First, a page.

New York City Public Advocate Jumaane Williams, who’s been approached to run against Cuomo in a primary, said he’s been pretty explicit with his criticism of Cuomo’s handling of the pandemic and his administration’s performance.
“As I’ve said, the governor has earned himself a primary for a number of reasons — most of which we’ve known about for a long time, but now the worst of the governor is coming out at a time when New Yorkers need the best of their government,” he said in an emailed statement. Williams said he remains committed to his city post.
Hank Sheinkopf, a veteran Democratic consultant who worked on some of Cuomo’s campaigns, called the governor’s downfall “Shakespearean.”
“The compassionate new Andrew that was created suddenly became a fraud,” he said. “The very thing that made him the hero made him the villain.”
At the beginning of the pandemic, when New York was the nation’s Covid epicenter, Cuomo held daily briefings that were aired nationally. He shared data, he answered reporters’ questions, he told stories about his family.
The briefings, a stark contrast to the tone and substance to those coming from Trump’s White House, drew millions of viewers, earning him the nickname “America’s Governor.”
In October, Cuomo released a book offering leadership lessons from the pandemic, and held up New York’s response as a national model. The next month, his televised briefings received an Emmy award.
That was premature, said New York state Senate Minority Leader Robert Ortt, a Republican.
“As we learn more, I think history may tell a different story about this response and we may look at this years from now or even months from now and we may have a different view,” Ortt said. “It’s not the person who’s winning in the first quarter, it’s the person who’s winning in the fourth quarter.”
Cuomo’s job performance rating, which hit 63% at the height of the pandemic, has cooled to 56%, according to Siena College polls. A Marist poll released Feb. 23 showed approval of his handling of the pandemic had dropped to 54% from 72%, with a majority of voters saying Cuomo did something wrong in his handling of nursing homes.
‘No Heart or Ears’
Critics have seized on the moment, even though the approval numbers are hardly fatal. Bills that attempt to strip Cuomo’s emergency powers have failed to take hold as lawmakers worry about the fallout from revoking his authority.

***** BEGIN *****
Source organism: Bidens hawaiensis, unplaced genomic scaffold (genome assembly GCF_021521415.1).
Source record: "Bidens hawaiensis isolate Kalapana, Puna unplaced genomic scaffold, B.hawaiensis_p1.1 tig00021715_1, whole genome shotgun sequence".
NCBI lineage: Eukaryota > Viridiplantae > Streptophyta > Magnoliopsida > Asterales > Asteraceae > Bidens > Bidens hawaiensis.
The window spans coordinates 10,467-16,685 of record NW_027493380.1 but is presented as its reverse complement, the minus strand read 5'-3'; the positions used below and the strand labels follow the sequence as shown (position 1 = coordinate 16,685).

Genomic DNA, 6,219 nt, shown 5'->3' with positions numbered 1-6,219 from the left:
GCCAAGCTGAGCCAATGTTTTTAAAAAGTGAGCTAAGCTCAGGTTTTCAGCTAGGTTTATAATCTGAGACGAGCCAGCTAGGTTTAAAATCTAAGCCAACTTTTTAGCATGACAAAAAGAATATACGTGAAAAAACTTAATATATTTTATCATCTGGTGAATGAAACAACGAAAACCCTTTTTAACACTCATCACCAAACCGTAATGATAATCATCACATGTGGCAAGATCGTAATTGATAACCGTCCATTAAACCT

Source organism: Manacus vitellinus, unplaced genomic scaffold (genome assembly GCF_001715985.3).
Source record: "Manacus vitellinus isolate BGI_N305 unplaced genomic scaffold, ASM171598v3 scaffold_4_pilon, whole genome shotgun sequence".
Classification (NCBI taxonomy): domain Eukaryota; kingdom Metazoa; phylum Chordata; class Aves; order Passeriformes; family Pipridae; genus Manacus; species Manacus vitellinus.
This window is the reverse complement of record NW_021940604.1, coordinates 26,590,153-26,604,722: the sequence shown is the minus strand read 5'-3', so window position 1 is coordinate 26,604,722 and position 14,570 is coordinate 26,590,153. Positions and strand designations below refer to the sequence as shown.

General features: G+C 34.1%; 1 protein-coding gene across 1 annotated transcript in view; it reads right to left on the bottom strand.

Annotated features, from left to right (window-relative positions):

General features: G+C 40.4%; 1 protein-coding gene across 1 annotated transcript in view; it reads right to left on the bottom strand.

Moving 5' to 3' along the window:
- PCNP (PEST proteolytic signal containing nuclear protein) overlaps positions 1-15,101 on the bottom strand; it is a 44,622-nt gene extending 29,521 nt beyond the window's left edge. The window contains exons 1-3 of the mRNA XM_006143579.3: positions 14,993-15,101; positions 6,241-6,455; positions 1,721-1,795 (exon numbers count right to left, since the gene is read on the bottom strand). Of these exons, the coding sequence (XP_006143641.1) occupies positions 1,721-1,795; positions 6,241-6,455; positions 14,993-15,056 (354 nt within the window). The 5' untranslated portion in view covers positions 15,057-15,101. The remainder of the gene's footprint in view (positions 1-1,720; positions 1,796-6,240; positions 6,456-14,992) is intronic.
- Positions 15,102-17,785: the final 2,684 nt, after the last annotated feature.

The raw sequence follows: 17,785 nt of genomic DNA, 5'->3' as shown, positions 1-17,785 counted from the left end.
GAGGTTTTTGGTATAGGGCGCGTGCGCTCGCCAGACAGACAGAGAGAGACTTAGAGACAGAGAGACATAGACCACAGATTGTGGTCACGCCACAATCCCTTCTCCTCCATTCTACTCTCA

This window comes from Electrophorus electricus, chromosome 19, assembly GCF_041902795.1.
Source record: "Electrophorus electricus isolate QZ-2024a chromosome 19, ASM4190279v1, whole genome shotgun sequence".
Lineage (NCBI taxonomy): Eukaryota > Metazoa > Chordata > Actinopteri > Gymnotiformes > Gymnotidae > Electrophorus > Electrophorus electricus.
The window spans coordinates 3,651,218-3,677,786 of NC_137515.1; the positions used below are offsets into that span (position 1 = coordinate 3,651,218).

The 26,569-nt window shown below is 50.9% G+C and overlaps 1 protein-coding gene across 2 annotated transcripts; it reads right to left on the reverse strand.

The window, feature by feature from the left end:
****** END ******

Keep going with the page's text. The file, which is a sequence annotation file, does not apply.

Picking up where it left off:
State Senator Gustavo Rivera, a Democrat who heads the health committee, said he and other lawmakers have long criticized the governor, especially for keeping his inner circle small and what he said was a focus on politics over policy. Rivera described the administration as “all brain and guts, and no heart or ears.”
Sheinkopf said Cuomo’s troubles show that the high-profile job of governor of New York — the launching pad to the White House for four presidents, most recently Franklin D. Roosevelt — has become too politically fraught to lead to higher office.
The last Democratic governor of New York who was considered a serious contender for the presidency was Cuomo’s father, Mario, whose famous indecisiveness led him to not run in 1988 and 1992 and to later turn down a Supreme Court nomination that was a safe bet for confirmation.
The younger Cuomo seemed destined for big things as well, serving as secretary of Housing and Urban Development under President Bill Clinton, marrying a member of the Kennedy dynasty, and bouncing back from a failed bid for the Democratic nomination for governor in 2002 with a headline-making turn as attorney general.
Since being elected governor in 2010, Cuomo has picked up critics among progressive Democrats by cutting deals with Republicans and working closely with a group that helped keep the state Senate in GOP hands from 2011 to 2019.
Still, he’s fought off challenges from the left before, including an attention-grabbing but ultimately lopsided primary contest with “Sex and the City” actress Cynthia Nixon in 2018.
But while Sheinkopf said things look pretty bad for Cuomo now, he may still win a fourth term, a feat even his father couldn’t pull off.
“I’ve worked in American politics in 44 states, governors, congressmen, you name it,” said Sheinkopf. “If anybody could survive this, it’s Cuomo.”